We have revealed so much online that all our essential details and connections are known. If an agency decides I am a person of interest (as Greenwald and Poitras are), or that I am connected to one, that organization already has everything it needs to portray my innocent, innocuous activities and friendships as nefarious, dishonest and questionable.

It would be a wonderful thing if we could connect with each other online using platforms that allow us to privately and freely befriend each other and exchange ideas, dreams and interests. Our governments have an obligation to protect the freedom of these online spaces because these spaces are essential to freedom of expression and freedom of movement, liberties that underpin democracy.

Our defence against surveillance and the invasion of privacy lies offline, in the parliaments of our countries where policies about privacy, freedom of expression and freedom of assembly are determined.

Image: ubuntubook2.wordpress.com

Originally published in Rabble.ca

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The Hubris of Systems

One of the reasons Edward Snowden managed to collect thousands of sensitive documents from the NSA and then escape overseas, is because the NSA’s greatest weakness is its overconfidence in the strength and predictability of its systems—both its  information technology systems and its organizational systems.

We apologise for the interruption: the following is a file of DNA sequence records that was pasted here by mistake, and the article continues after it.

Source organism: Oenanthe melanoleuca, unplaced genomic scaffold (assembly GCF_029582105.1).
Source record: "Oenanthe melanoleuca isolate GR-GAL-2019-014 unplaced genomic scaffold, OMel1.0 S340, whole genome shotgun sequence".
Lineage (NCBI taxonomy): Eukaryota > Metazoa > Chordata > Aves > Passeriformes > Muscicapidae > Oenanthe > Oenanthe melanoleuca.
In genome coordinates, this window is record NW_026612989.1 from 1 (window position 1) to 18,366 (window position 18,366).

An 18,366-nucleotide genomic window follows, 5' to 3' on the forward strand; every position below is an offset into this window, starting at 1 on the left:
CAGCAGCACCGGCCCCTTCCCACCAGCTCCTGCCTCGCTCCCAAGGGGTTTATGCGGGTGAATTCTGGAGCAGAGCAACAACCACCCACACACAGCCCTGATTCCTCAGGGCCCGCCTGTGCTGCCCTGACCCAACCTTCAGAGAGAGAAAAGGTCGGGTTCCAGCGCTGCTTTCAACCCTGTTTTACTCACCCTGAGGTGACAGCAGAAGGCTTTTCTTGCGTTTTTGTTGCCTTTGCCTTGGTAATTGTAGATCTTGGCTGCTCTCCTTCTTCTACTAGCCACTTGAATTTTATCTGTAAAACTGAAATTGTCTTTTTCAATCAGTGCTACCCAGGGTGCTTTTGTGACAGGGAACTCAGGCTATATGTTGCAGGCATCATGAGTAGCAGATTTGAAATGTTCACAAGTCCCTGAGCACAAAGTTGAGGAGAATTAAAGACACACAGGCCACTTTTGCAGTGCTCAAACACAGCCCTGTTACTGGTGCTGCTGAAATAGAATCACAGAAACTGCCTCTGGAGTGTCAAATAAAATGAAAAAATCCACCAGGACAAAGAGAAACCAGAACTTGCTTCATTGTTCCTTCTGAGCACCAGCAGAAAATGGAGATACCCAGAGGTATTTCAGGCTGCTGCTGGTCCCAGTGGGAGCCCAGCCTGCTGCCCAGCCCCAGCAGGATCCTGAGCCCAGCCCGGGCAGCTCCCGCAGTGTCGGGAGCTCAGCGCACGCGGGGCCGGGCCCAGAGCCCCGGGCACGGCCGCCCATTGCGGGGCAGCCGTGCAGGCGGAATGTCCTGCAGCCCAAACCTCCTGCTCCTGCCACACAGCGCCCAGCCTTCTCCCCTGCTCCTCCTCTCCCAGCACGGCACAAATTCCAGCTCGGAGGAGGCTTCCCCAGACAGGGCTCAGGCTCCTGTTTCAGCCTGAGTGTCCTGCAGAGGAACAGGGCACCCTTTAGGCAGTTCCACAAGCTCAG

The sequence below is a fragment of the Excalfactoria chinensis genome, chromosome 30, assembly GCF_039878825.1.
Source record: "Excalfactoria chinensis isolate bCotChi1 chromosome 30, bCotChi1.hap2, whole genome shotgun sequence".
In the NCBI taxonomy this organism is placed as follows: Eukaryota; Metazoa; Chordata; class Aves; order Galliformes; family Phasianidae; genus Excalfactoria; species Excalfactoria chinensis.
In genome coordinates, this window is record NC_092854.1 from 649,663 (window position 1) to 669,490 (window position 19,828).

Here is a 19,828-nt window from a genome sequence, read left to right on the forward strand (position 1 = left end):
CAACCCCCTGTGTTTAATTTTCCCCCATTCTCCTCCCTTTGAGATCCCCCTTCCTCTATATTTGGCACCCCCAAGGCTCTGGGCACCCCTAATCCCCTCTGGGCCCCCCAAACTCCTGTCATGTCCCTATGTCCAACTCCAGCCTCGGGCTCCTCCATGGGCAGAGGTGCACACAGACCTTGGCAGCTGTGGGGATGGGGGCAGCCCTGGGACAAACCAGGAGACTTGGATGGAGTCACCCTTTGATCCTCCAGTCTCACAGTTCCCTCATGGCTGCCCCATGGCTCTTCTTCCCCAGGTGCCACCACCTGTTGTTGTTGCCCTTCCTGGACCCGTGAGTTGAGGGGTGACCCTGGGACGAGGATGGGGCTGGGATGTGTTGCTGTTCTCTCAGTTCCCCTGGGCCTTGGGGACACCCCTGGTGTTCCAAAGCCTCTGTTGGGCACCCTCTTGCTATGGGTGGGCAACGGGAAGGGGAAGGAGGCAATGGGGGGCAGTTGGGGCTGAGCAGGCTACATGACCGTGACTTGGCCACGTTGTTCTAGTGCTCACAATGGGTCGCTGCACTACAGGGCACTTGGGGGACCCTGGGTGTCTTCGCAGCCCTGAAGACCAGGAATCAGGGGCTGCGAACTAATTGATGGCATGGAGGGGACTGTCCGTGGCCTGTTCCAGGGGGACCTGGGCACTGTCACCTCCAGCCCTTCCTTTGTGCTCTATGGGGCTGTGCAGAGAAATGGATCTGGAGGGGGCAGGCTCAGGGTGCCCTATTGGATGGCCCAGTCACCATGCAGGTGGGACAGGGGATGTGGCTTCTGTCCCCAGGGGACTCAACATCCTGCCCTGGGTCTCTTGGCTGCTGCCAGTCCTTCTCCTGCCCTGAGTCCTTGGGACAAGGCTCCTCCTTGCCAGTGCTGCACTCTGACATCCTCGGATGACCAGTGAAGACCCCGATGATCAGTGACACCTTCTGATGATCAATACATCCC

Systems are self-contained, predictable, perform specific roles and fulfill pre-defined requirements. The creators, implementers and maintainers of systems tend to conflate human beings with systems themselves. Systems are not capable of originality; they do not act in the world.

The NSA and other surveillance organizations rely on monolithic and consistently patterned systems in order to ensure predictability and prevent outside actions from disturbing the flow of information collection and analysis.

The NSA’s weakness and blind spot is its inability to consider the possibility that an individual from within could act out and disrupt the system by allowing the outside world to enter in – a world that is anti-systematic and disruptive.

In an article about Russia’s decision to grant asylum to whistleblower Edward Snowden, journalist Julia Ioffe says: “[The Russians] assumed that the U.S. and its government was one sleek, well-functioning monolith, that Obama was omnipotent, and that everyone in the world, including other important (and nuclear!) world leaders, act and must act as Russia demands it should, using Russian foreign policy calculus, and with only Russian interests in mind.”

She says that this statement applies equally well to the US in relation to Russia. It is also a good description of hubristic nature of massive spy organizations like the NSA.

Edward Snowden’s actions are a beautiful example of the capacity of human beings to create new beginnings by acting in the world in a wholly new and unpredictable way:

“It is in the nature of beginning that something new is started which cannot be expected from whatever may have happened before. This character of startling unexpectedness is inherent in all beginnings … The fact that man is capable of action means that the unexpected can be expected from him, that he is able to perform what is infinitely improbable. And this again is possible only because each man is unique, so that with each birth something uniquely new comes into the world.”

Hannah Arendt, The Human Condition